Why Pet-Friendly Workplaces Don’t Have to Be Offices

Posted on: June 10, 2013

When you think about pets at work, you might picture a cat snoozing in a cubicle or a dog playing in an office building's courtyard. But all kinds of workplaces are becoming pet-friendly-- not just laid-back offices. That's why, when we held our 2012 Pets at Work contest, we loved the story of contest finalist NorthWest Auto Salon, based in Washington. Their story shows how pets can be incorporated into a workplace where the work is hands-on, detail-oriented and customer driven. We caught up with them to learn how they make it work.

It’s All About the Bond

"Although it is an automotive-based business and we are moving cars around all day every day, the dogs have the run of the shop," co-owner Ben Abrams explains. But that hasn't been an issue so far. The dogs have been trained to steer clear of the cars, and for the most part they do. Part of the reason why the dogs are so well-behaved is because they're so bonded with their owners.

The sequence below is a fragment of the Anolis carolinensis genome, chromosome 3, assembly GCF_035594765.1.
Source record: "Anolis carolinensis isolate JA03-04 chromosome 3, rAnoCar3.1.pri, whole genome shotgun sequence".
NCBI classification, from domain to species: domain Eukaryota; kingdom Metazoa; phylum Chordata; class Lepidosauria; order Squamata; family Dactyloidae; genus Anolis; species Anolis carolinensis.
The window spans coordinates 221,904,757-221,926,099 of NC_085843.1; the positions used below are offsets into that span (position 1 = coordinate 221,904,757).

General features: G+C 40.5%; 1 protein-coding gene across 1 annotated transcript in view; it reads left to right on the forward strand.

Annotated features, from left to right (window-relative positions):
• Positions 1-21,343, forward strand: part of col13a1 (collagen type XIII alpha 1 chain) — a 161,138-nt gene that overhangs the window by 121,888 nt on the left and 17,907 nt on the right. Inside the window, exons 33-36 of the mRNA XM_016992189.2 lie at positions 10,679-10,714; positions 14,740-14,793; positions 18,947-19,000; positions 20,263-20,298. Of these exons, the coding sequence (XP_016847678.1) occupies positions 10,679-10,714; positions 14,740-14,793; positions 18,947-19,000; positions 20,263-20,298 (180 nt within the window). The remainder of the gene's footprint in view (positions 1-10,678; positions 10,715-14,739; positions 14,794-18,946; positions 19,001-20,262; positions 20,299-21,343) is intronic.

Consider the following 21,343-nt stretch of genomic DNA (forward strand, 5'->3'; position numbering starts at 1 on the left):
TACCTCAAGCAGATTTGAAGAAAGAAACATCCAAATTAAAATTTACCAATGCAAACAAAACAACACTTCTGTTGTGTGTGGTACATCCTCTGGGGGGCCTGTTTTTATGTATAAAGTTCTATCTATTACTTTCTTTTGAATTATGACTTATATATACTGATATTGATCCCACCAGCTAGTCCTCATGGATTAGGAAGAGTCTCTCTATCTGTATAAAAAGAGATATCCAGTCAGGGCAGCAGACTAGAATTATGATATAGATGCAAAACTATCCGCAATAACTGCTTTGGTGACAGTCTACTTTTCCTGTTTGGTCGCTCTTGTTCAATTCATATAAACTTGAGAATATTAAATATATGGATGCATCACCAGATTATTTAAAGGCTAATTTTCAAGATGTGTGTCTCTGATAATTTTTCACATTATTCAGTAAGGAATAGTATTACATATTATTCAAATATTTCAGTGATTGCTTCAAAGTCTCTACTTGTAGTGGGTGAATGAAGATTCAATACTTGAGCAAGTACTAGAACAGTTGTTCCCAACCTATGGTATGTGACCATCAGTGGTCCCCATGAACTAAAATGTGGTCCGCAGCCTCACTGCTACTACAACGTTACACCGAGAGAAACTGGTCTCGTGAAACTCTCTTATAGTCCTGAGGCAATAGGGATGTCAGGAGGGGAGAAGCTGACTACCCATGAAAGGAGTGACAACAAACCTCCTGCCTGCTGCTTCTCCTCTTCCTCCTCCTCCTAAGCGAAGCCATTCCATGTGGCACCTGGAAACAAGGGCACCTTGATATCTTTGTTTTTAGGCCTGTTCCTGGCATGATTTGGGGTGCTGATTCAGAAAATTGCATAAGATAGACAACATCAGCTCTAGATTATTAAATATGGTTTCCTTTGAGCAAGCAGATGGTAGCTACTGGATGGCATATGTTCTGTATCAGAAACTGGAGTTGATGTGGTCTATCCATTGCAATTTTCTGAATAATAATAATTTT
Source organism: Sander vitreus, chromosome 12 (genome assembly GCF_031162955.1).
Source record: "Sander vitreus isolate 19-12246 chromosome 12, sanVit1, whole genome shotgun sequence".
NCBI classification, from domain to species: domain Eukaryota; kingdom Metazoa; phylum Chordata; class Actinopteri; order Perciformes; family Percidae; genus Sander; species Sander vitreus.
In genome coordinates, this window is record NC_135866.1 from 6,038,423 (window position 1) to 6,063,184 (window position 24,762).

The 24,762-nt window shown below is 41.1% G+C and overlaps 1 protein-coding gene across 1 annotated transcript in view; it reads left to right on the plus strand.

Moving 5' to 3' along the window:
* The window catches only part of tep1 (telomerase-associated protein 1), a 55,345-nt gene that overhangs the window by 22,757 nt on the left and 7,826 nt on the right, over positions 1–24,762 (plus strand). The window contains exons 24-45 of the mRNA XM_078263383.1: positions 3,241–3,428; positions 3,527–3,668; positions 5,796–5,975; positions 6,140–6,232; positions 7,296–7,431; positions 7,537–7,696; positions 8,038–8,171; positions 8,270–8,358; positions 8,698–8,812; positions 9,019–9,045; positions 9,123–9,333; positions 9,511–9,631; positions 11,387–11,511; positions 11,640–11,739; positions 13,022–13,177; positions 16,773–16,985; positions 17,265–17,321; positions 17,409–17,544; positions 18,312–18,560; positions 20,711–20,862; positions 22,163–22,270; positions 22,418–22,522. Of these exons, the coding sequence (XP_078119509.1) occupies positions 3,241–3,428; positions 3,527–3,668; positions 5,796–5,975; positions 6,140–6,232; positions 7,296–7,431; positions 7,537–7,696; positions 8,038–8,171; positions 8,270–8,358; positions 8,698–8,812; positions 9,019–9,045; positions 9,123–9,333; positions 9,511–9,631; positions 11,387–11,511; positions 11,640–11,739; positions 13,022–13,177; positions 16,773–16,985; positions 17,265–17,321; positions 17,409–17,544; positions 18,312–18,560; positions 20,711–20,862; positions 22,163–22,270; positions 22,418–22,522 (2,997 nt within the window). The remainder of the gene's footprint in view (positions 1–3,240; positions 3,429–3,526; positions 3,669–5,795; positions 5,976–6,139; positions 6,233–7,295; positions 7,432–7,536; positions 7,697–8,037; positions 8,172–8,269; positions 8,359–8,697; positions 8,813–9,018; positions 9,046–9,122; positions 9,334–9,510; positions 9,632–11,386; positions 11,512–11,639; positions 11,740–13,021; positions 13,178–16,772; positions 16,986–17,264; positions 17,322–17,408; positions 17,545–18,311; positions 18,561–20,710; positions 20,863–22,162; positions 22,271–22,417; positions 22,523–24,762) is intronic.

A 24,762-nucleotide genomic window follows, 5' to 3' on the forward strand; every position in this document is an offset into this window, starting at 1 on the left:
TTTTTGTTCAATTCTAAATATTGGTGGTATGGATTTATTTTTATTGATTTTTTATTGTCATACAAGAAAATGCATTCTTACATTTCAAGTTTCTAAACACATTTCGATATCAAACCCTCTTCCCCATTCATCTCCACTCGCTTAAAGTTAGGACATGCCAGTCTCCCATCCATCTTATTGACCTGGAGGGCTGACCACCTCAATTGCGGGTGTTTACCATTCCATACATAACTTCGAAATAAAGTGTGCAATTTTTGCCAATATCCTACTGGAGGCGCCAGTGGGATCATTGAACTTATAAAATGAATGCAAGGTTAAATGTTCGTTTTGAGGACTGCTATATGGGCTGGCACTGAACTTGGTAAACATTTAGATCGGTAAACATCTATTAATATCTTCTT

He believes seeing the bond between these dogs and their owners is good for morale. "It just leaves you with a sense of 'This guy’s got his buddy out here' and it makes you feel good about knowing that neither one is missing the other while they’re at work."

So how do they get all of their car detailing work done while still finding time to keep their dogs safe and occupied? They shared their secrets to success with us.

Making Your (Non-Office) Workplace Pet-Friendly:

  • Dog gates are a must. For auto salons or hair salons or any workplace where people are hands-on all day, gates help keep dogs from wandering into unsafe places. That means employees can concentrate on their work without dropping everything to chase after a dog.
  • Large offices likely have a site services staff to take care of cleanup, but smaller workplaces might not have the same resources. Consider hiring a service dedicated to cleaning up dog waste. This will help prevent any debates over whose dog made which mess.
  • Avoid letting customers bring in their dogs. This might be tempting for them once they see your workplace’s dogs, but new dogs might push things over the edge. You don’t want to drop what you’re doing to break up a loud play session when you’re in deep concentration and working with a lot of materials.
  • To prevent dogs from fighting over food, encourage people to feed their dogs at home, or in a break room.

We hope those tips helped people who don’t work the 9-5 office life get inspired to make their workplaces pet-friendly.

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